The Weight of Winter Clothes
Keeping warm is extremely important during the cold temperatures that winter brings because it makes those achy rheumatoid arthritis (RA) joints happier. Winter is my worst time of year. Even if I stay warm, I still get stiff and achy.
Some tips and gadgets to the rescue
I have some tips for keeping warm when the cold arrives, and the power often rests in the combination. I don’t just wear warm clothes, I layer them and wear a down blanket. I have a wonderful new gadget from my husband—a seat warmer that runs on rechargeable batteries. It’s meant for camping or going to outdoor events, but it works great strapped to my wheelchair and helps to keep me toastier when I have to go out.
All the layers
While I’m glad for the layers of down coats, scarf, and blanket over sweaters and so forth. I have to admit that it is literally a heavy burden to bear. All these layers that keep me warm also weigh me down. Although my bones stay warm, I get stiff from not being able to move well (or at all).
At times I feel claustrophobic and can’t wait to tear the layers off once I cross the threshold to the warm indoors. I so identify with the younger brother in the film A Christmas Story who can’t talk through the scarf wrapped around his head or put his arms down because of the layers of winter gear he has to wear outside. The poor little guy. I feel his pain!
The weight wears me down
Winter is not even half over and I long to ditch my sweater for a t-shirt. I want to feel air on my skin and not the weight of heavy clothes. As much as I need the warmth, I feel the binding of winter clothes weighs down my joints—my movements become more limited; I have to use more energy to do regular activities; and I get easily frustrated by the extra strain of the weight.
I already know that I don’t have the strength of an average person. It generally does take more effort for me to do the same thing, if I can even do it. So it’s hard to put up with adding on additional challenges to my daily life.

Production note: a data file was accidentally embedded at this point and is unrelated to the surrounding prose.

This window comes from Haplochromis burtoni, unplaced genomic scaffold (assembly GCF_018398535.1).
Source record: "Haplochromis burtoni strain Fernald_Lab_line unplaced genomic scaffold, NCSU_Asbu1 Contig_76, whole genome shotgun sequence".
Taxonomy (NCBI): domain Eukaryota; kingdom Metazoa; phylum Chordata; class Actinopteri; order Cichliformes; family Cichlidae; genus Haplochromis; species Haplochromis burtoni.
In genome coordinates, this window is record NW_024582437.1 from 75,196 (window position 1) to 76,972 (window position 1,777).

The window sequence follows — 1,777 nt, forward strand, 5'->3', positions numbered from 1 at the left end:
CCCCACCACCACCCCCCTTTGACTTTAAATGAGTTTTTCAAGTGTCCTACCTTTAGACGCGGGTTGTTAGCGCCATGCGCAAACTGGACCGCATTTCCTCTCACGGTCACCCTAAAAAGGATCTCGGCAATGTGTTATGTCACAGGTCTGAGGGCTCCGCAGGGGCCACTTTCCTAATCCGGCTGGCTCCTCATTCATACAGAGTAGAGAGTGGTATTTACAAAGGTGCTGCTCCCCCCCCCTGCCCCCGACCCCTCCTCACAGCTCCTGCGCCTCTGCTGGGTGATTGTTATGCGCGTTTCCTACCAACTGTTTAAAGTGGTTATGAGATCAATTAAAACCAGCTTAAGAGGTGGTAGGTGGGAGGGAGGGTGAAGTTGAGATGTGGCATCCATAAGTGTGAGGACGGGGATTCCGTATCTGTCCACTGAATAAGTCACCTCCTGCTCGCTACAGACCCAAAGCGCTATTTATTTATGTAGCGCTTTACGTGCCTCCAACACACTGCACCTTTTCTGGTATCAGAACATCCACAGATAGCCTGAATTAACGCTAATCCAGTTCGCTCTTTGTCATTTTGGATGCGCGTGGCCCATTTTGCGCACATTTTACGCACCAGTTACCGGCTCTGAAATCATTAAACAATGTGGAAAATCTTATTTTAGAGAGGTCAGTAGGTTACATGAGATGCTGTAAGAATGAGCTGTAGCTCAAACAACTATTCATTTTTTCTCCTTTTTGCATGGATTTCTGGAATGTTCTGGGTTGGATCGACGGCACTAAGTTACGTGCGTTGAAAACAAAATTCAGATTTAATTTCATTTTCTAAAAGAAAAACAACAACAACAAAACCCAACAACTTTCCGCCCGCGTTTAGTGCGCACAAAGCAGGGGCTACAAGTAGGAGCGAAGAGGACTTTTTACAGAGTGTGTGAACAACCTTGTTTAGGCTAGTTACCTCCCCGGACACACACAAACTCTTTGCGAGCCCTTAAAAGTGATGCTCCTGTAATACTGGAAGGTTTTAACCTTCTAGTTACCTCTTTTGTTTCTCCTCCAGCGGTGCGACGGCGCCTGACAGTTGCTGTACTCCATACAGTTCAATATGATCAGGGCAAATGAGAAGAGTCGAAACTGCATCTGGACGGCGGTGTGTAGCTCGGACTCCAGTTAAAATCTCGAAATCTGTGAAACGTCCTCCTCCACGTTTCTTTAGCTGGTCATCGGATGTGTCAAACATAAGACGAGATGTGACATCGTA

When I whined about this challenge to my husband, he encouraged me to share this experience with others. He felt that other people living with rheumatoid arthritis are also likely to feel frustrated with the weight of winter clothes. It really is a catch-22 because I need them as much as I dislike them. I cannot choose not to use them without suffering the consequences of frozen joints and flare-ups, but they also frustrate my activities during the cold months.
Still, it could be worse! We now have light-weight down coats that help to keep us warm and other materials that weigh less, but are more effective for fighting the cold. While I complain about the heft of all my layers, it really could be much worse. Technology has been my friend in this struggle.
I also now have a portable seat heater so that the layers can keep in more warmth as I take my daily commute. These developments are greatly beneficial for keeping my joints as happy as possible, without permanently moving south (still a possible option!).
Although I complain about the weight of my winter clothes, I am glad that I have them and that they work well at their job. But now, I’m going to take a break from this weight now that I’m indoors as I switch to that lighter t-shirt for a while!
On a scale of 1(low) to 5(high), how difficult is it for you to talk about having RA?